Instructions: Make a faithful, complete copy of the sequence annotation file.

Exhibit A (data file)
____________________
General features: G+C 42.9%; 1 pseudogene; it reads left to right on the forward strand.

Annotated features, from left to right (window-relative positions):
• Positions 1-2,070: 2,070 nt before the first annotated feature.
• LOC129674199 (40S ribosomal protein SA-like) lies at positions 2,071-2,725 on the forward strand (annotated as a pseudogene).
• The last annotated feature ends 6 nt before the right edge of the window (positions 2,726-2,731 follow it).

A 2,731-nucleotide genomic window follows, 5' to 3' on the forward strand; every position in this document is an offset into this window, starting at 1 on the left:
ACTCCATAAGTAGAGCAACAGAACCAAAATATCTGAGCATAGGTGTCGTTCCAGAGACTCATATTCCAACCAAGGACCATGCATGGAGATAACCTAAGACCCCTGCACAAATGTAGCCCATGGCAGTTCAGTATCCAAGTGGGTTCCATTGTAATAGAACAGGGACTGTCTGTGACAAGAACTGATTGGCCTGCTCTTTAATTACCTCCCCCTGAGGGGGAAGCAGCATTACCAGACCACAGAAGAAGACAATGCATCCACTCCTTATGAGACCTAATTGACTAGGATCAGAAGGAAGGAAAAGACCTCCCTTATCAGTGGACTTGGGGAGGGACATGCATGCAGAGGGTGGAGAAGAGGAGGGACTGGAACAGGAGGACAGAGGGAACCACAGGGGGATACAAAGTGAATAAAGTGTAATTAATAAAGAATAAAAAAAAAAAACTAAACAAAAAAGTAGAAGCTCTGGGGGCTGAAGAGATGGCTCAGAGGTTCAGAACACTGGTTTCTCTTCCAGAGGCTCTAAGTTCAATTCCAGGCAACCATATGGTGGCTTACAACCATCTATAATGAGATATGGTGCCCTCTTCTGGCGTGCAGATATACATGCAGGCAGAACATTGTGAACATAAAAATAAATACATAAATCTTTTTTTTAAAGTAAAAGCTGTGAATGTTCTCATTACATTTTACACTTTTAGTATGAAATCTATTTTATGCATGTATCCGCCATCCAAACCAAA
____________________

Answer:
General features: G+C 42.9%; 1 pseudogene; it reads left to right on the forward strand.

Annotated features, from left to right (window-relative positions):
• Positions 1-2,070: 2,070 nt before the first annotated feature.
• LOC129674199 (40S ribosomal protein SA-like) lies at positions 2,071-2,725 on the forward strand (annotated as a pseudogene).
• The last annotated feature ends 6 nt before the right edge of the window (positions 2,726-2,731 follow it).

A 2,731-nucleotide genomic window follows, 5' to 3' on the forward strand; every position in this document is an offset into this window, starting at 1 on the left:
ACTCCATAAGTAGAGCAACAGAACCAAAATATCTGAGCATAGGTGTCGTTCCAGAGACTCATATTCCAACCAAGGACCATGCATGGAGATAACCTAAGACCCCTGCACAAATGTAGCCCATGGCAGTTCAGTATCCAAGTGGGTTCCATTGTAATAGAACAGGGACTGTCTGTGACAAGAACTGATTGGCCTGCTCTTTAATTACCTCCCCCTGAGGGGGAAGCAGCATTACCAGACCACAGAAGAAGACAATGCATCCACTCCTTATGAGACCTAATTGACTAGGATCAGAAGGAAGGAAAAGACCTCCCTTATCAGTGGACTTGGGGAGGGACATGCATGCAGAGGGTGGAGAAGAGGAGGGACTGGAACAGGAGGACAGAGGGAACCACAGGGGGATACAAAGTGAATAAAGTGTAATTAATAAAGAATAAAAAAAAAAAACTAAACAAAAAAGTAGAAGCTCTGGGGGCTGAAGAGATGGCTCAGAGGTTCAGAACACTGGTTTCTCTTCCAGAGGCTCTAAGTTCAATTCCAGGCAACCATATGGTGGCTTACAACCATCTATAATGAGATATGGTGCCCTCTTCTGGCGTGCAGATATACATGCAGGCAGAACATTGTGAACATAAAAATAAATACATAAATCTTTTTTTTAAAGTAAAAGCTGTGAATGTTCTCATTACATTTTACACTTTTAGTATGAAATCTATTTTATGCATGTATCCGCCATCCAAACCAAA